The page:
Servicing 485,000 customers across more than 175 countries, Backblaze protects their business data on storage capacity of two trillion megabytes. The group’s revenue increased 25 per cent to $31.5m in the first half of this year, an organic growth rate that looks set to be maintained. Based on analysis of International Data Corporation data, Backblaze’s opportunity in the mid-market for Public Cloud Infrastructure-as-a-Service is forecast to grow to $54.6bn by 2025 (compound annual growth rate of 27 per cent) and for Data-Protection-as-a-Service to $11bn by 2025 (CAGR of 19 per cent).

True, Backblaze is lossmaking, posting a $6m pre-tax loss in the first half of 2021. However, with gross margin of 50 per cent (75 per cent excluding non-cash depreciation and amortisation costs), and net revenue retention rates above 100 per cent (average revenue per customer has risen 30 per cent to $133 in the past four years), then this is a highly scalable operationally geared business. It has also required limited outside investment since being founded in 2007.

At a $1bn potential post-money valuation on listing, the group’s holding in Backblaze would lift my pro-forma net asset value (NAV) per share by 15 per cent to 900¢. I have also taken account of the Hugo realisation, and TMT’s recent $19.3m equity raise, at 850¢. The bottom line is that TMT’s shares could be trading close to spot NAV before the year-end, a valuation that fails to reflect potential for further profitable exits from a portfolio of more than 50 investee companies. Buy.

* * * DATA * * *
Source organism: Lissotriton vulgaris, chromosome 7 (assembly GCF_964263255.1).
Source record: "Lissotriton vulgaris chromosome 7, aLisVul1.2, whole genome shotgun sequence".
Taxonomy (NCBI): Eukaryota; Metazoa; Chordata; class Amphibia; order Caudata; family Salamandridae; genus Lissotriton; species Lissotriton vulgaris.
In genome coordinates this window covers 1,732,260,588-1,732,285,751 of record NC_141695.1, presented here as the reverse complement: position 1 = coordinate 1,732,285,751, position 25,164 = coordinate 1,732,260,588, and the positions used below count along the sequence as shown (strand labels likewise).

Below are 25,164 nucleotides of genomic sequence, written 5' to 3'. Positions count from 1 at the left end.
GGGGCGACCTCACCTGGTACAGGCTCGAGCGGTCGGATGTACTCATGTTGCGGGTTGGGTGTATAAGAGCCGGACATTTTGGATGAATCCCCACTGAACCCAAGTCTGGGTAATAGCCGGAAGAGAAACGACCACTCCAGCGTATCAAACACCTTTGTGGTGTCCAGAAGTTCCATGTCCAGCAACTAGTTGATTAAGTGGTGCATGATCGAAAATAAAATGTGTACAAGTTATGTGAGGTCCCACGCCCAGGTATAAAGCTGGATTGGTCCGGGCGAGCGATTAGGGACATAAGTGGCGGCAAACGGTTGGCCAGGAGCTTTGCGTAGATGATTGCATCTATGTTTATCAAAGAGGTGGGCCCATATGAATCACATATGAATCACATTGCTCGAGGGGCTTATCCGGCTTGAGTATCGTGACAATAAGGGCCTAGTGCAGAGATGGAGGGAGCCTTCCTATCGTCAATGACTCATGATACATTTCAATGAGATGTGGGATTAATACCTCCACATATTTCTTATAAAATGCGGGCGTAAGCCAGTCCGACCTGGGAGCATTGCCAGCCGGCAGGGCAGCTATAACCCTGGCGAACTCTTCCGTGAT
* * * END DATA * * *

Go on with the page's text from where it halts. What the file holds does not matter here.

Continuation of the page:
Rounding the circle

  • £20m disposal of One Castle Park, Bristol at £0.75m above book value
  • £3.96m sale of 135 Aztec West, Bristol at £961,000 above book value post refurbishment.

Circle Property (CRC:206p), an internally managed Jersey-registered property company, has made £24m of disposals from its £132m portfolio of well-located regional office properties. The transactions have added 6p a share to Circle’s last reported NAV per share of 274p, so underpinning Cenkos Securities’ NAV estimate of 288p at 31 March 2022 (‘A smart play on the office property market recovery’, 7 July 2021). They have also reduced Circle’s pro-forma net debt to £35m, implying a net loan-to-value ratio of 32 per cent, down from 44 per cent at the 31 March 2021 year-end.

Trading on an unwarranted 28 per cent share price discount to forward NAV, and offering a 3.4 per cent prospective dividend yield, next month’s half-year results are likely to spark a re-rating. Buy.


■ Simon Thompson's latest book Successful Stock Picking Strategies and his previous book Stock Picking for Profit can be purchased online at, or by telephoning YPDBooks on 01904 431 213 to place an order. The books are being sold through no other source and are priced at £16.95 each plus postage and packaging of £3.25 [UK].

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They include case studies of Simon Thompson’s market beating Bargain Share Portfolio companies outlining the investment characteristics that made them successful investments. Simon also highlights many other investment approaches and stock screens he uses to identify small-cap companies with investment potential. Details of the content can be viewed on